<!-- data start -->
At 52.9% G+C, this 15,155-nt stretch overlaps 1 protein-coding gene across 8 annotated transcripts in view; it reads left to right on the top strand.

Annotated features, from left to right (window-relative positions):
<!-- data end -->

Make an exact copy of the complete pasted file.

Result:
At 52.9% G+C, this 15,155-nt stretch overlaps 1 protein-coding gene across 8 annotated transcripts in view; it reads left to right on the top strand.

Annotated features, from left to right (window-relative positions):